5-Year Longitudinal Followup after Retropubic and Transobturator Mid Urethral Slings

Purpose: Few studies have characterized longer-term outcomes after retropubic and transobturator mid urethral slings.

Materials and Methods: Women completing 2-year participation in a randomized equivalence trial who had not undergone surgical re-treatment for stress urinary incontinence were invited to participate in a 5-year observational cohort. The primary outcome, treatment success, was defined as no re-treatment or self-reported stress incontinence symptoms. Secondary outcomes included urinary symptoms and quality of life, satisfaction, sexual function and adverse events.

Results: Of 597 women 404 (68%) from the original trial enrolled in the study. Five years after surgical treatment success was 7.9% greater in women assigned to the retropubic sling compared to the transobturator sling (51.3% vs 43.4%, 95% CI !1.4, 17.2), not meeting prespecified criteria for equivalence. Satisfaction decreased during 5 years but remained high and similar between arms (retropubic sling 79% vs transobturator sling 85%, p¼0.15). Urinary symptoms and quality of life worsened with time (p <0.001), and women with a retropubic sling reported greater urinary urgency (p¼0.001), more negative impact on quality of life (p¼0.02) and worse sexual function (p¼0.001). There was no difference in the proportion of women experiencing at least 1 adverse event (p¼0.17). Seven new mesh erosions were noted (retropubic sling 3, transobturator sling 4).

Conclusions: Treatment success decreased during 5 years for retropubic and transobturator slings, and did not meet the prespecified criteria for equivalence with retropubic demonstrating a slight benefit. However,
satisfaction remained high in both arms. Women undergoing a transobturator sling procedure reported more sustained improvement in urinary symptoms and sexual function. New mesh erosions occurred in both arms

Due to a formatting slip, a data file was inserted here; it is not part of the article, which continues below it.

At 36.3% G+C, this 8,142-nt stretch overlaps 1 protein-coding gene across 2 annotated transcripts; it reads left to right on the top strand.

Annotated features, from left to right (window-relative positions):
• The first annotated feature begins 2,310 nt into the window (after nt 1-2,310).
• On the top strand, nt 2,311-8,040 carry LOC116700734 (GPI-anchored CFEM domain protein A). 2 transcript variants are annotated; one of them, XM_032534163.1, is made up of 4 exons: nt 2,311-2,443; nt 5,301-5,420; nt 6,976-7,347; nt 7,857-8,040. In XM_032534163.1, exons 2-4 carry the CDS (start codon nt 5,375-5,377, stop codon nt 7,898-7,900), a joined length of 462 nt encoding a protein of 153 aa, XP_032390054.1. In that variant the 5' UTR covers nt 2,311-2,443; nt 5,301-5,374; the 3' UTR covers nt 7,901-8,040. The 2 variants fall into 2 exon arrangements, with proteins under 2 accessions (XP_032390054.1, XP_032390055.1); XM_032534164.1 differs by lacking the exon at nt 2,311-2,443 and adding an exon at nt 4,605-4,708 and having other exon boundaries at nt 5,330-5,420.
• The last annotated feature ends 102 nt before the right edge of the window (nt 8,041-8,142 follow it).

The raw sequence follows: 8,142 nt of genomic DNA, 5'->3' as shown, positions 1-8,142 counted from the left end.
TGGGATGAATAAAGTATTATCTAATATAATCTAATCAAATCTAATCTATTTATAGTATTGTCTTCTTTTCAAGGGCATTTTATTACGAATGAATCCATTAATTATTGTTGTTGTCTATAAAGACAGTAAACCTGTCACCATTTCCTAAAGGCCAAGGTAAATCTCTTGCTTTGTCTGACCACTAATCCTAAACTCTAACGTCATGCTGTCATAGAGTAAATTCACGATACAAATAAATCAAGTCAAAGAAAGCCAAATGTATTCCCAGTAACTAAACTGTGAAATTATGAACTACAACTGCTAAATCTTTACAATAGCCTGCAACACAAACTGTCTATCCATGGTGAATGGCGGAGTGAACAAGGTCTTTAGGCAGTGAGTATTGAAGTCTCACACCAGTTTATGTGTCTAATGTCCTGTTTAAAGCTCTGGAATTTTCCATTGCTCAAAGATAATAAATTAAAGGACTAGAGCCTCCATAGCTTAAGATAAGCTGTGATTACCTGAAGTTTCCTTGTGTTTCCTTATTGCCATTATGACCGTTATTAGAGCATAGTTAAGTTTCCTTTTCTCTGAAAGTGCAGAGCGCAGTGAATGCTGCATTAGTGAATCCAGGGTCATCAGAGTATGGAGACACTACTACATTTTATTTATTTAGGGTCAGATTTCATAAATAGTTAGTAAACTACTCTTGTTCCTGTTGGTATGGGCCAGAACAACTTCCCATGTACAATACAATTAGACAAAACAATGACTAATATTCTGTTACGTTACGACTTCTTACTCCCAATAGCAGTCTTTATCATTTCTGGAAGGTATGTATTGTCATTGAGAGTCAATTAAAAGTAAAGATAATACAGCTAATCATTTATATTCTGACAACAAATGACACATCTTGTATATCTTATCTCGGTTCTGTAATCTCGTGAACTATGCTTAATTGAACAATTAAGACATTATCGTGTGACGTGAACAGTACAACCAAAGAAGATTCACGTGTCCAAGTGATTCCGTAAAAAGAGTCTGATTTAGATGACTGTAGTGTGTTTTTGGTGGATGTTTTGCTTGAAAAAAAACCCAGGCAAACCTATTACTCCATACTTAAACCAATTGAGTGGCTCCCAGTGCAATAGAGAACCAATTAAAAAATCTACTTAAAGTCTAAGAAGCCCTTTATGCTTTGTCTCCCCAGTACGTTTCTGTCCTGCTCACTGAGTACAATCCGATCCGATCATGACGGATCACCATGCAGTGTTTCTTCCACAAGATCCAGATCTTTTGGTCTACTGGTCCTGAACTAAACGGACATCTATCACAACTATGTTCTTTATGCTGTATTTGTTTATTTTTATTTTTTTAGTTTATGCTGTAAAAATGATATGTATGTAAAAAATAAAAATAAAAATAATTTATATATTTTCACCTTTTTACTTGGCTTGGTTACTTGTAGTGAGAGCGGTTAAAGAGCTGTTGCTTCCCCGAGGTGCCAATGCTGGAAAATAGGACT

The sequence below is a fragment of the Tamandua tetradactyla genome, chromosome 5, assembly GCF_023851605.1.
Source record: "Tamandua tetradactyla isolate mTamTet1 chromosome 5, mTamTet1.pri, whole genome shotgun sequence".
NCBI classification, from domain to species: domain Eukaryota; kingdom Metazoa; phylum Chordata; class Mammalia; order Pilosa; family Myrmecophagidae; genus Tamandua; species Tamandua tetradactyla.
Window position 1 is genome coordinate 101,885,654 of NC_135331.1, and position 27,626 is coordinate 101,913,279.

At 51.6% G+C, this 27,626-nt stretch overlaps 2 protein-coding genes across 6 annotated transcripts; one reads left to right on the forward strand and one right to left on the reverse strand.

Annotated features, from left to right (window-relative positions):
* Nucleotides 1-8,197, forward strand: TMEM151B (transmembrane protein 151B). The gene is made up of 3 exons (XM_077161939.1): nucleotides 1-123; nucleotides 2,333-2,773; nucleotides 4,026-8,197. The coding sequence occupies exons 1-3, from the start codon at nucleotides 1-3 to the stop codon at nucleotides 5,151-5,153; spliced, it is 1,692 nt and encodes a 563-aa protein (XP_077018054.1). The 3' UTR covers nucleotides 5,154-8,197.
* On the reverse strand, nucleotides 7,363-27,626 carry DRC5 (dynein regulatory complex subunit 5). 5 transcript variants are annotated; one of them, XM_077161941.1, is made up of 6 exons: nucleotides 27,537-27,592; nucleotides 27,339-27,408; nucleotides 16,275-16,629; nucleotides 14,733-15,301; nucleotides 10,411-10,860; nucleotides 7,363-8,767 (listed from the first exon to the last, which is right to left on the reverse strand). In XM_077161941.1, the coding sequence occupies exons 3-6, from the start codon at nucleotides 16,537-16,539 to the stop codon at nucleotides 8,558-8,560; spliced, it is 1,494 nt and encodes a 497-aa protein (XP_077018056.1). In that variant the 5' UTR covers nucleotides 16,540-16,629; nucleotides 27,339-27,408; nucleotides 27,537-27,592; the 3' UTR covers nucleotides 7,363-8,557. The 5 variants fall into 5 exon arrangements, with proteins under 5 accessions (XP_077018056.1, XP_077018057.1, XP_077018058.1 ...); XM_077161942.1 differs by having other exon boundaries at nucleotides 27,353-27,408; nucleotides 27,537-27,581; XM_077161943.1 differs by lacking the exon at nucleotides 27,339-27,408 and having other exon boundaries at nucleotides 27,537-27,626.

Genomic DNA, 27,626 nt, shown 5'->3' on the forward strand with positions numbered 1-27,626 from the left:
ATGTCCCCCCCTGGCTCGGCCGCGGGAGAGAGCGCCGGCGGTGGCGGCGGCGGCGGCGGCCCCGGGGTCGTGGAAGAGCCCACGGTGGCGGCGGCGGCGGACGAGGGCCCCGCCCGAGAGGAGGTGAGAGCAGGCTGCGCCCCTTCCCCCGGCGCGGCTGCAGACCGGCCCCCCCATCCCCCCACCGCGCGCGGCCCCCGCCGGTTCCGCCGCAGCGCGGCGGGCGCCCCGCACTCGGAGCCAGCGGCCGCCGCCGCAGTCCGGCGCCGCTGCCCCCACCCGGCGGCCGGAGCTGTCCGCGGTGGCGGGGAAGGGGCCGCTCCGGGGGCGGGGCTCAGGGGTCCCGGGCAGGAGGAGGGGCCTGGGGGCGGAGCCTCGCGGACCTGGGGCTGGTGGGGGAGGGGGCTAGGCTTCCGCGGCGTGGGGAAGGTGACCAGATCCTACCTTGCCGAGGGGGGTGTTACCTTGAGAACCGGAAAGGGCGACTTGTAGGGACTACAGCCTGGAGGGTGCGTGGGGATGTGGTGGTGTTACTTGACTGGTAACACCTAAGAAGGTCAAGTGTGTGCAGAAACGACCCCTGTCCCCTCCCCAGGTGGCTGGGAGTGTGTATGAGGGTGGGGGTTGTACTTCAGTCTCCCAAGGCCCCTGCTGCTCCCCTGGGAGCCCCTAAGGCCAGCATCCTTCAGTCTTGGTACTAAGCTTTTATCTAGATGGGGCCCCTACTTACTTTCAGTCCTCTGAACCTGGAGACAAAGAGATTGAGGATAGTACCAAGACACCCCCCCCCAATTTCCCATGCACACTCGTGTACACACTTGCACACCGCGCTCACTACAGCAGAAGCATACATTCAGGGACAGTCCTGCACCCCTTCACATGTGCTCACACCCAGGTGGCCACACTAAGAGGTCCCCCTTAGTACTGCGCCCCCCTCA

over time, although at a similarly low rate.

Authors: Kimberly Kenton, Anne M. Stoddard, Halina Zyczynski, Michael Albo, Leslie Rickey,k Peggy Norton, Clifford Wai, Stephen R. Kraus, Larry T. Sirls, John W. Kusek, Heather J. Litman, Robert P. Chang and Holly E. Richter

From Northwestern University, Chicago, Illinois (KK), New England Research Institutes, Watertown (AMS, RPC), and Boston Children’s Hospital, Boston (HJL), Massachusetts; University of Pittsburgh, Magee-Women’s Research Institute, Pittsburgh, Pennsylvania (HZ); University of California San Diego, San Diego, California (MA); Yale University, New Haven, Connecticut (LR); University of Utah, Salt Lake City, Utah (PN);University of Texas Southwestern, Dallas (CW), and University of Texas Health Sciences Center at San Antonio, San Antonio (SRK), Texas; William Beaumont Hospital, Royal Oak, Michigan (LTS); National Institute of Diabetes and Digestive and Kidney Diseases, Bethesda, Maryland (JWK); and University of Alabama at Birmingham, Birmingham, Alabama (HER) for the Urinary Incontinence Treatment Network)
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